Saturday, May 30, 2009

every age sees itself as modern

studying the history of photography, i find this discovery fascinating. look at those peculiar hats. and horses and manure dominating the street, what a concept (not to mention messy). yet those very people of 1850 paris experienced themselves in the present. nothing around them felt peculiar.

and so, someday, we ourselves will be quaint. that slick car, that dashing haircut, that swish of the hem, how outdated they will be.

the beehive haircuts of the sixties strike me as ancient and odd as the courts of the pharaohs, the linear art of the assyrians. and i was there!

i remember going into a local museum in willits, california many years ago. they'd a kitchen on display as though it were a stage for ancient artifacts. well, i can tell you, those very plates and spoons were used by my family in the forties. and that's not all, a black and white photograph of a california indian woman at her fire looked exactly like my mother, who was born in oakland, california, april 14, 1920.

one of the most refreshing of thoughts: we can believe whatever we want (as long as we don't force it on others): a final heaven, a return in another disguise, a black hole into which we disappear with all our appetites and memories. take your pick, whatever consoles you, it's yours.

i choose to believe nobody dies as long as we remember them. o yes, roland barthes felt every photograph a reflection of death. and one of my favorite, most desirable of females is a young woman in a long dress stepping off a paris street into a doorway in 1945, a photograph by robert doisneau. my immediate thought: she's beautiful and i will never meet her, she's most likely deceased.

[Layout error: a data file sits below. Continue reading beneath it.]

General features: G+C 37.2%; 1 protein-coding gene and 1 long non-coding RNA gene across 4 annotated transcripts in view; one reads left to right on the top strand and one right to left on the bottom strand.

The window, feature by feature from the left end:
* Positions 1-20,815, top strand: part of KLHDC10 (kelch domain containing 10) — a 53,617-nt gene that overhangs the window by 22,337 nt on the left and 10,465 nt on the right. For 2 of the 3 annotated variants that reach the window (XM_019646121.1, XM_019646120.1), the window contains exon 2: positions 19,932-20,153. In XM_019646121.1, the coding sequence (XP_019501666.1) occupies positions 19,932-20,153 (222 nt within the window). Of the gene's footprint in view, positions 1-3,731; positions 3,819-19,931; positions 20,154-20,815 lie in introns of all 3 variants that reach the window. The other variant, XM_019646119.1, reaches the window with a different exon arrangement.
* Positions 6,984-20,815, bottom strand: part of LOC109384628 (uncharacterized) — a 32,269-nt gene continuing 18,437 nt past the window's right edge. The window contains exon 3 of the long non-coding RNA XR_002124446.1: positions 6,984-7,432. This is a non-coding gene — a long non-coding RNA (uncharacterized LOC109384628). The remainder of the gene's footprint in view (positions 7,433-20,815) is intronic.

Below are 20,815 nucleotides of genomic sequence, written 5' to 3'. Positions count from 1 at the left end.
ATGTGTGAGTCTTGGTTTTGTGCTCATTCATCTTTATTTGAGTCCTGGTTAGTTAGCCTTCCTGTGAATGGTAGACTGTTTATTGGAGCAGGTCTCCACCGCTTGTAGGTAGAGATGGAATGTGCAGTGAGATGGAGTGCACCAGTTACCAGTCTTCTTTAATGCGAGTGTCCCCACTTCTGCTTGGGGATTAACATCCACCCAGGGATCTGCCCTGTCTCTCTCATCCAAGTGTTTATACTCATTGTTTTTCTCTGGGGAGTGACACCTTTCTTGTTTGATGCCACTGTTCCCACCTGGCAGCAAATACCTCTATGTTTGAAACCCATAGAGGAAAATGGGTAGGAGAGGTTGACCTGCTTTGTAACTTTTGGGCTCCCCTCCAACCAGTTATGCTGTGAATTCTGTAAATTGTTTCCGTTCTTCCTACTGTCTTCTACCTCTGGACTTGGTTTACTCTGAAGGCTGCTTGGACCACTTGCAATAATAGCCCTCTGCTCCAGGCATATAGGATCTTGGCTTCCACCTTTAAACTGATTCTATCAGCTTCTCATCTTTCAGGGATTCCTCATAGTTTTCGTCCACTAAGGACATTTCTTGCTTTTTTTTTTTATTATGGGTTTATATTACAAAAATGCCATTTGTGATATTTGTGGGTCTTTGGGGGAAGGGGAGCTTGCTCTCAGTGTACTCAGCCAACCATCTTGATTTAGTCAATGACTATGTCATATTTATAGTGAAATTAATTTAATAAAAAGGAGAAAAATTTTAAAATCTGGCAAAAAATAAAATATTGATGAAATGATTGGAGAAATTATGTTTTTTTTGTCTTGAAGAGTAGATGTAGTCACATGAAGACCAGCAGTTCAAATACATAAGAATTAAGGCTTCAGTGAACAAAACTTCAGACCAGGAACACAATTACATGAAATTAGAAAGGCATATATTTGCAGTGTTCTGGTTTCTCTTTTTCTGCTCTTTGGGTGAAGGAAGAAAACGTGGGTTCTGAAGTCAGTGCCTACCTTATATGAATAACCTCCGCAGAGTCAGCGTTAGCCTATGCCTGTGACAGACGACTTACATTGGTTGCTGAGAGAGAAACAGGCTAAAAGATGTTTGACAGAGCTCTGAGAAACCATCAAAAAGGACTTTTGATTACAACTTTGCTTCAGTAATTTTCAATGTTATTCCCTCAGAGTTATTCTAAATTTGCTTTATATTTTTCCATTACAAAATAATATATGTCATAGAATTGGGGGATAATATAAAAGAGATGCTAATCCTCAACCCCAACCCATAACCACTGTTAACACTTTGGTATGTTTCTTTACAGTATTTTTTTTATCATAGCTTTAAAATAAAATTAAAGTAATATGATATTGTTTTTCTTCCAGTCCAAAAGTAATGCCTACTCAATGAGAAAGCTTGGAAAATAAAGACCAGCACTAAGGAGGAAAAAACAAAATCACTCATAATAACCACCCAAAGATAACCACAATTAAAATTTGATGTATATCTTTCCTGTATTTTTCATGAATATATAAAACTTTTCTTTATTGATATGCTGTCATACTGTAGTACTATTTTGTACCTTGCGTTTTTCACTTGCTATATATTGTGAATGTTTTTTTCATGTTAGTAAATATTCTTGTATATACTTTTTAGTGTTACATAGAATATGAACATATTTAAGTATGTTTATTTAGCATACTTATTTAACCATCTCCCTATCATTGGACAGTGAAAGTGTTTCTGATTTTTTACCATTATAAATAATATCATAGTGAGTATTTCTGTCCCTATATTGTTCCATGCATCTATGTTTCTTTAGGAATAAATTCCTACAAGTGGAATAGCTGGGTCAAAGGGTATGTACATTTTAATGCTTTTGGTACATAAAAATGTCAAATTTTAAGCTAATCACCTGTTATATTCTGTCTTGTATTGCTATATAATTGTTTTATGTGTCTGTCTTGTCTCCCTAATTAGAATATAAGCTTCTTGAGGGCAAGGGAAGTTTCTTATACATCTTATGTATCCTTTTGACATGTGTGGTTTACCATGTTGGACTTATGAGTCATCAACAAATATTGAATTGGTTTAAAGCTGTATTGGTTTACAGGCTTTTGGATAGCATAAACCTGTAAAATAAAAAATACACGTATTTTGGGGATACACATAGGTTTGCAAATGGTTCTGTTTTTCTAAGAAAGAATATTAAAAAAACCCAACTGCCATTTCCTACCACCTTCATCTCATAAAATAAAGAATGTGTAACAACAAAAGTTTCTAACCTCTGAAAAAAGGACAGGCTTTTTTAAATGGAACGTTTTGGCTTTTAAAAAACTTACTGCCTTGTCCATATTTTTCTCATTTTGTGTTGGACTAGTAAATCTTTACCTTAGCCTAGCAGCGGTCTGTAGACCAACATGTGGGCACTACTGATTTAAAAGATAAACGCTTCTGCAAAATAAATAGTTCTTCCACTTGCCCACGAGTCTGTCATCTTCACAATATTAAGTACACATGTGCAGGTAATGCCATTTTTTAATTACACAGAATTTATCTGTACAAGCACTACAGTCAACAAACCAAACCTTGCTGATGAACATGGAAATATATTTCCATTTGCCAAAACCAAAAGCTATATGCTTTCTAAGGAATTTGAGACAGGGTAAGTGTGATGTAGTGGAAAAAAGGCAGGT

decease and desist, must we really, as along as we have the photos, as long as our living room exists in a museum? who's to say time is linear, that it doesn't exist all at once? in our mundane way we travel point to point. yet last night in my dreams... perhaps everything in the universe exists now, in this very moment, and we can pick and choose?

what a shame photography didn't exist in the time of the romans, the hovels of the visgoths, the creamy marble palaces of crete! i think we would be much less afraid of time, more enduring in our loves, explicit in our passions. time may be a mere fiction. even if it is what makes us human.

yes, back on the lookout, i'm thrust into an ancient frame of mind. see the latest photographs at

and you might remember nature towers above us. we can never be sure our reality is the only one, and that's the way it should be.

Monday, May 25, 2009

career vs. a life

everyday i change my mind. tonite a career seems best.

what is 'a career?' first of all, it has to be a focused education. our civilization rewards experts. true, the economic changes can put you out of business. if you created articles of pewter, you can pretty much forget it, though a modern love of dragons, wizards, and dolphins has brought the mode back. still, it isn't what it used to be. given this, the expert, having learned how to be an expert, can re-tool, educate him or herself again.

of course, i don't mean simply college. golf, air-conditioning, gun-running, anything can become a career, dedication and single-mindedness do the rest.

and the rewards, in a worldly sense, can be enormous: fame, fortune, a name in the record books. most of all, you avoid the ambiguities, the messiness of human love, the uncertainties of emotional satisfaction. ah, you will experience them, however you've got an escape hatch, an escape clause.